This was where I first started noticing that Russian girls wear a lot of makeup and very high heels even when working on their feet. They’d be even more beautiful if they smiled every once in a while.
We saw a girl following one of them trying to ask her for help, and the woman just ignored her the whole way out the door. The people here are not helpful in the least.
Once we both finally got through customs, we walked into the packed luggage pickup area and just looked around not knowing what to do. Thankfully, a FIFA volunteer saw us and asked in English how he can help, leading us to where we could buy a SIM card from a company called Билайн (Beeline). Ron gave her ₽400, we talked some more, then when we were done she told us it would be ₽400. We told her we already paid, and she didn’t seem to believe us, but we just walked away.
We walked out of the airport after our phone had service and downloaded the Uber app, which did not take either of our credit cards. We scheduled a ride anyway and chose to pay with cash since we didn’t know what else to do at that point. We had to put in our phone number, and we had no idea what it was now, so I called my dad who was excited to hear from me and ready to talk all about Russia until I told him sorry but we were standing outside the airport in Moscow in the cold, and I really just needed him to send me a screenshot of my new phone number.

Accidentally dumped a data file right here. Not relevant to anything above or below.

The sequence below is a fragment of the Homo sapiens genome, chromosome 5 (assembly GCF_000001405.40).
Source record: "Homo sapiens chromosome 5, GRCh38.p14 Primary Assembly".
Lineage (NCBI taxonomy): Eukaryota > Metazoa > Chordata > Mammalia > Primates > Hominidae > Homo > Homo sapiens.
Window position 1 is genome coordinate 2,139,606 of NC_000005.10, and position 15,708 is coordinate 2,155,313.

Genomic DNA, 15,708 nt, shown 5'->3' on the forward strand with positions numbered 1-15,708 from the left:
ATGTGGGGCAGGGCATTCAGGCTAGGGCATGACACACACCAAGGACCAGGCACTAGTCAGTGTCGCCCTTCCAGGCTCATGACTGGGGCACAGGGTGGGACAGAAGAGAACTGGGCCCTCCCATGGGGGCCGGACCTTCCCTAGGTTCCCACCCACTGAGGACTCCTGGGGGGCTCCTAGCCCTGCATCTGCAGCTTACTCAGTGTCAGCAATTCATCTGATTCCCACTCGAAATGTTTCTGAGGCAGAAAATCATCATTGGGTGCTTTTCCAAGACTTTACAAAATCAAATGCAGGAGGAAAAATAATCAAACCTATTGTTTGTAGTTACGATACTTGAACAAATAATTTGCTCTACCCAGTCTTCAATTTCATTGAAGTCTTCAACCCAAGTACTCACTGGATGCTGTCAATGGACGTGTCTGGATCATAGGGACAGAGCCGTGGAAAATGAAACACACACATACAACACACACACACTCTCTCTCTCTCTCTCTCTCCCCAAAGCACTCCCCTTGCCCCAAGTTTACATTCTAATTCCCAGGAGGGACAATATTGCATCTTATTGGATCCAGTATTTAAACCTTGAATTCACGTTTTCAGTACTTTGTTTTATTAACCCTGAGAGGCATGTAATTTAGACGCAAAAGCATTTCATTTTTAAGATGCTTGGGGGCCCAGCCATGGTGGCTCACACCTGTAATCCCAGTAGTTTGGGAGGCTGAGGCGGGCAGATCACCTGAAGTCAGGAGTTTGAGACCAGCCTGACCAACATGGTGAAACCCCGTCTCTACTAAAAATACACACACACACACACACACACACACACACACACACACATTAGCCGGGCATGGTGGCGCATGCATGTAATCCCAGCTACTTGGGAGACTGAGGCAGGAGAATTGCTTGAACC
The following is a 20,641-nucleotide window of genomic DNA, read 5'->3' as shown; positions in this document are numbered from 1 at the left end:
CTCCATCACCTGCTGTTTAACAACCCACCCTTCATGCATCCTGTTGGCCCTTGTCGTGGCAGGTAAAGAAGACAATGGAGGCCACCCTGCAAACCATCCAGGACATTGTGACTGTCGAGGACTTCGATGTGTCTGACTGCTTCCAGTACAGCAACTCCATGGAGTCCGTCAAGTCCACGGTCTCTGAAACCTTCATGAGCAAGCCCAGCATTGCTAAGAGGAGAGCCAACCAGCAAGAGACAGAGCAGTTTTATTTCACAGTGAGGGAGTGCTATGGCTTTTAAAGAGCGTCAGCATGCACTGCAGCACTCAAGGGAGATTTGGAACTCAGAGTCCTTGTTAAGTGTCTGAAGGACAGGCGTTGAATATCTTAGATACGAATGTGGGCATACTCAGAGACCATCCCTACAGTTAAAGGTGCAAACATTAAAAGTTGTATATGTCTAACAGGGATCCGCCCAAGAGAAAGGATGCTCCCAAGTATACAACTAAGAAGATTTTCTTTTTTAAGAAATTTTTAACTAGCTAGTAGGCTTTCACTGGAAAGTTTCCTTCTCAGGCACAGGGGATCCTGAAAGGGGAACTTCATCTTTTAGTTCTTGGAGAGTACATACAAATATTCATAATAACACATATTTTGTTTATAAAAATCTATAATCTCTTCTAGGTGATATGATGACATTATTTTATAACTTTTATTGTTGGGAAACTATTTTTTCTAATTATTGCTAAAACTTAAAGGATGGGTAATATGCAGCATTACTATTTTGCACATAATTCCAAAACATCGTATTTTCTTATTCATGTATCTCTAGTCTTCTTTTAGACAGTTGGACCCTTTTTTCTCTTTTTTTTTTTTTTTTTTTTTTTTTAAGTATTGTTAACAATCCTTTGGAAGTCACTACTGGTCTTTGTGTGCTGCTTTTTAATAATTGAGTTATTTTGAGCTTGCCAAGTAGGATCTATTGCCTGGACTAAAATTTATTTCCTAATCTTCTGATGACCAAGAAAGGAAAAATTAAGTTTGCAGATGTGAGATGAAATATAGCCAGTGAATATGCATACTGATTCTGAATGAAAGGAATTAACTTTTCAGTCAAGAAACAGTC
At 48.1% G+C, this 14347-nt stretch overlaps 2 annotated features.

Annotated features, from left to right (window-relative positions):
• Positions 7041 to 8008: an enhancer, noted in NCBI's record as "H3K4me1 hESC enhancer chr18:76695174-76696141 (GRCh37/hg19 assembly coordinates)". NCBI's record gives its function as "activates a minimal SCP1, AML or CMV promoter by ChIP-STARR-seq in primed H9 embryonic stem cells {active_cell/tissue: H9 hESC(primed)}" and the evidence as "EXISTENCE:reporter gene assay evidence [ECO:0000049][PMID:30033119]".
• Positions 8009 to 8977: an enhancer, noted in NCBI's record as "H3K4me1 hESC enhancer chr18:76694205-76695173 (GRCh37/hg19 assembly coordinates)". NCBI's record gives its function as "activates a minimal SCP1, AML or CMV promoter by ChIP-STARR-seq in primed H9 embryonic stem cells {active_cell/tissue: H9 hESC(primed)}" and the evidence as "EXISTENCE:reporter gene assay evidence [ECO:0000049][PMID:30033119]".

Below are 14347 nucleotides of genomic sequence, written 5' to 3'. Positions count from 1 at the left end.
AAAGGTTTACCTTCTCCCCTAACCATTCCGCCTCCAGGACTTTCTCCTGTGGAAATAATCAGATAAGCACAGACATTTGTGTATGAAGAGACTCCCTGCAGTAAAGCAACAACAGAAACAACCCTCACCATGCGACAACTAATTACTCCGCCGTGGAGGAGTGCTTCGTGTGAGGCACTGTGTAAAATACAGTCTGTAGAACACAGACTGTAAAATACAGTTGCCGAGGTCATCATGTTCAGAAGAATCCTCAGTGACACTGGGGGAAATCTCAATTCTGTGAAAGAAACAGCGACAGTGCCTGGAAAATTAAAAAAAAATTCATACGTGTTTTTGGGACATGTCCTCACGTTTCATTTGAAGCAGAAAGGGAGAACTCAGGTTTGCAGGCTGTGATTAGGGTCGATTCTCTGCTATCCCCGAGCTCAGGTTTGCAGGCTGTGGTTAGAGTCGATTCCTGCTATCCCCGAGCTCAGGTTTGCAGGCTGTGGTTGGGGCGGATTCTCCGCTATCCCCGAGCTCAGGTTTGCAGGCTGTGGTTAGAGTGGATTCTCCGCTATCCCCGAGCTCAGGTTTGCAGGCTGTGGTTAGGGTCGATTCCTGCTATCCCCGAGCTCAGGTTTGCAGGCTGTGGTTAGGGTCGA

The driver called us but didn’t speak a word of English, and it was extremely difficult finding him, as neither of us could explain to each other where we were. He finally parked in the middle of the road across from the airport and honked his horn like crazy. We got in, and he took off – VERY fast.
It was a little scary riding with a stranger we couldn’t communicate with thousands of miles away from home, and when he turned off the main road onto a dirt road, Ron and I just kind of looked at each other. I just knew that we were about to be abducted or robbed and killed, but he was, in fact, just taking us to our hotel.
There were gates on either side of the dirt road and a mangy dog standing in the road. We weren’t quite sure what to do after being dropped off (and after being cornered into a large tip since the driver didn’t have enough to break our bills) until a man came up behind us and showed us to just pull the gate.
We walked into the lobby and were pleasantly surprised when the ladies at the desk spoke English. After finding our reservation, scanning our Fan IDs and passports and giving us our room key, we walked up three flights of stairs carrying our backpacks to our room – only to find our room key didn’t work. I went back downstairs and one of the Russian women brought a different card up to open it for us without a word.
We couldn’t figure out how to turn the lights on until we saw that there was a place on the wall for us to put our room key. The room was tiny, with a very low, basic bed with two flat pillows. The bathroom was bright with orange and white tile and a rain shower head. It was all spotlessly clean.
We laid down as soon as we walked in and ate the rest of the beef jerky and chewy granola bars we had brought. We had no water left, so I used one of the small cups supplied with the room to pour and drink a little of the tap water even though I wasn’t supposed to.
We turned on the sports channel which is replaying the game we started on the plane.